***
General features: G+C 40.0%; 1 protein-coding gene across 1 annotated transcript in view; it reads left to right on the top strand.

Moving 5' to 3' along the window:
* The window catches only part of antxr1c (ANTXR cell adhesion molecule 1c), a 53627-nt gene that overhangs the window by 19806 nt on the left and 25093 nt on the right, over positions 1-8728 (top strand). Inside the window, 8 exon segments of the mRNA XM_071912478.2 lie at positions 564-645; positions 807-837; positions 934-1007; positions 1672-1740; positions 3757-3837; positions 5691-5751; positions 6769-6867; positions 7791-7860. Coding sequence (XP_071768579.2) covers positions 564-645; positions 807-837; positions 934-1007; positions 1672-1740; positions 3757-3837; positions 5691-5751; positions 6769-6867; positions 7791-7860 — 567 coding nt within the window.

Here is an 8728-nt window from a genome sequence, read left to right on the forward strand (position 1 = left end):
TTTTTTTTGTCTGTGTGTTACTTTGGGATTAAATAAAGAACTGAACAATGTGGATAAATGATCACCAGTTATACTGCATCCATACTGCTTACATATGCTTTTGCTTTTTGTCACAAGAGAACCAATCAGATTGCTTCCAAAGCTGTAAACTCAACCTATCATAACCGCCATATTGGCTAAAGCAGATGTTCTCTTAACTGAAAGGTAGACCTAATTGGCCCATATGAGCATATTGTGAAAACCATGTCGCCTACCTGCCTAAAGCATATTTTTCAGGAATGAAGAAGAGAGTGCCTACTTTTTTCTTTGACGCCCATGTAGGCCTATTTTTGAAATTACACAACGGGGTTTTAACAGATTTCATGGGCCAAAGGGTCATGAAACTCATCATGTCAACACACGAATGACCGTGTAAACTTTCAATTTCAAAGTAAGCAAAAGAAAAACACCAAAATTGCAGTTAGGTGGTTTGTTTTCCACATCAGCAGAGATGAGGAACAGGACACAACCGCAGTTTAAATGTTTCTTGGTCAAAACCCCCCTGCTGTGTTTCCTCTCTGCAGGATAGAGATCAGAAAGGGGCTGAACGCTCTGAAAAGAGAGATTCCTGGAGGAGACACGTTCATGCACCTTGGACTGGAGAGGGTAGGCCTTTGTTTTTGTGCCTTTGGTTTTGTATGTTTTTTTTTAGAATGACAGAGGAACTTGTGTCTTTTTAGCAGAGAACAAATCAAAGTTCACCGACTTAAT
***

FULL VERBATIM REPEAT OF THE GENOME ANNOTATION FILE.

General features: G+C 40.0%; 1 protein-coding gene across 1 annotated transcript in view; it reads left to right on the top strand.

Moving 5' to 3' along the window:
* The window catches only part of antxr1c (ANTXR cell adhesion molecule 1c), a 53627-nt gene that overhangs the window by 19806 nt on the left and 25093 nt on the right, over positions 1-8728 (top strand). Inside the window, 8 exon segments of the mRNA XM_071912478.2 lie at positions 564-645; positions 807-837; positions 934-1007; positions 1672-1740; positions 3757-3837; positions 5691-5751; positions 6769-6867; positions 7791-7860. Coding sequence (XP_071768579.2) covers positions 564-645; positions 807-837; positions 934-1007; positions 1672-1740; positions 3757-3837; positions 5691-5751; positions 6769-6867; positions 7791-7860 — 567 coding nt within the window.

Here is an 8728-nt window from a genome sequence, read left to right on the forward strand (position 1 = left end):
TTTTTTTTGTCTGTGTGTTACTTTGGGATTAAATAAAGAACTGAACAATGTGGATAAATGATCACCAGTTATACTGCATCCATACTGCTTACATATGCTTTTGCTTTTTGTCACAAGAGAACCAATCAGATTGCTTCCAAAGCTGTAAACTCAACCTATCATAACCGCCATATTGGCTAAAGCAGATGTTCTCTTAACTGAAAGGTAGACCTAATTGGCCCATATGAGCATATTGTGAAAACCATGTCGCCTACCTGCCTAAAGCATATTTTTCAGGAATGAAGAAGAGAGTGCCTACTTTTTTCTTTGACGCCCATGTAGGCCTATTTTTGAAATTACACAACGGGGTTTTAACAGATTTCATGGGCCAAAGGGTCATGAAACTCATCATGTCAACACACGAATGACCGTGTAAACTTTCAATTTCAAAGTAAGCAAAAGAAAAACACCAAAATTGCAGTTAGGTGGTTTGTTTTCCACATCAGCAGAGATGAGGAACAGGACACAACCGCAGTTTAAATGTTTCTTGGTCAAAACCCCCCTGCTGTGTTTCCTCTCTGCAGGATAGAGATCAGAAAGGGGCTGAACGCTCTGAAAAGAGAGATTCCTGGAGGAGACACGTTCATGCACCTTGGACTGGAGAGGGTAGGCCTTTGTTTTTGTGCCTTTGGTTTTGTATGTTTTTTTTTAGAATGACAGAGGAACTTGTGTCTTTTTAGCAGAGAACAAATCAAAGTTCACCGACTTAAT